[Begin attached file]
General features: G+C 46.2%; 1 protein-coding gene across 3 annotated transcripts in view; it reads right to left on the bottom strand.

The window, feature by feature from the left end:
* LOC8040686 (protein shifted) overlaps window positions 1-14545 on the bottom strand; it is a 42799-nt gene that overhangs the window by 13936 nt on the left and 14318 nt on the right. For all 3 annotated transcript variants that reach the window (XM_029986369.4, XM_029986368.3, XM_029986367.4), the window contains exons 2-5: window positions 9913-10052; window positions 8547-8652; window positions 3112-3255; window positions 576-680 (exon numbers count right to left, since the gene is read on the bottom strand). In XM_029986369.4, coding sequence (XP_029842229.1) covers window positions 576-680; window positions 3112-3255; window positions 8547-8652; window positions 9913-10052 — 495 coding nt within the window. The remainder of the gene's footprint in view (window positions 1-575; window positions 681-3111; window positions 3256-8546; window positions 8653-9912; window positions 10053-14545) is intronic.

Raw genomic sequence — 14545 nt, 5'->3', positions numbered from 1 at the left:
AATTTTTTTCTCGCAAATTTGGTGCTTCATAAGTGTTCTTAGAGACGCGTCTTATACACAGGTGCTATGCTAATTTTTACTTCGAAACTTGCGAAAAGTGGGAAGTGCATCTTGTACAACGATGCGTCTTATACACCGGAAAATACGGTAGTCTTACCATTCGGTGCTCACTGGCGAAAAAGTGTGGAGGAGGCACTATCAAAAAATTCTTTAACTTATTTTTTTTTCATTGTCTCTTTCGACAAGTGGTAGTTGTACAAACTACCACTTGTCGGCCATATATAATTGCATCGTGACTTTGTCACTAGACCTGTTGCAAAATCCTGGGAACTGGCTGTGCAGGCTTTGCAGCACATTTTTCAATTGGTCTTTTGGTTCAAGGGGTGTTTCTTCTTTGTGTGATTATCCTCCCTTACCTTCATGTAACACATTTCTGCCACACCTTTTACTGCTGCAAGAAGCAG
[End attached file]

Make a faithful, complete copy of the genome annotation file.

General features: G+C 46.2%; 1 protein-coding gene across 3 annotated transcripts in view; it reads right to left on the bottom strand.

The window, feature by feature from the left end:
* LOC8040686 (protein shifted) overlaps window positions 1-14545 on the bottom strand; it is a 42799-nt gene that overhangs the window by 13936 nt on the left and 14318 nt on the right. For all 3 annotated transcript variants that reach the window (XM_029986369.4, XM_029986368.3, XM_029986367.4), the window contains exons 2-5: window positions 9913-10052; window positions 8547-8652; window positions 3112-3255; window positions 576-680 (exon numbers count right to left, since the gene is read on the bottom strand). In XM_029986369.4, coding sequence (XP_029842229.1) covers window positions 576-680; window positions 3112-3255; window positions 8547-8652; window positions 9913-10052 — 495 coding nt within the window. The remainder of the gene's footprint in view (window positions 1-575; window positions 681-3111; window positions 3256-8546; window positions 8653-9912; window positions 10053-14545) is intronic.

Raw genomic sequence — 14545 nt, 5'->3', positions numbered from 1 at the left:
AATTTTTTTCTCGCAAATTTGGTGCTTCATAAGTGTTCTTAGAGACGCGTCTTATACACAGGTGCTATGCTAATTTTTACTTCGAAACTTGCGAAAAGTGGGAAGTGCATCTTGTACAACGATGCGTCTTATACACCGGAAAATACGGTAGTCTTACCATTCGGTGCTCACTGGCGAAAAAGTGTGGAGGAGGCACTATCAAAAAATTCTTTAACTTATTTTTTTTTCATTGTCTCTTTCGACAAGTGGTAGTTGTACAAACTACCACTTGTCGGCCATATATAATTGCATCGTGACTTTGTCACTAGACCTGTTGCAAAATCCTGGGAACTGGCTGTGCAGGCTTTGCAGCACATTTTTCAATTGGTCTTTTGGTTCAAGGGGTGTTTCTTCTTTGTGTGATTATCCTCCCTTACCTTCATGTAACACATTTCTGCCACACCTTTTACTGCTGCAAGAAGCAG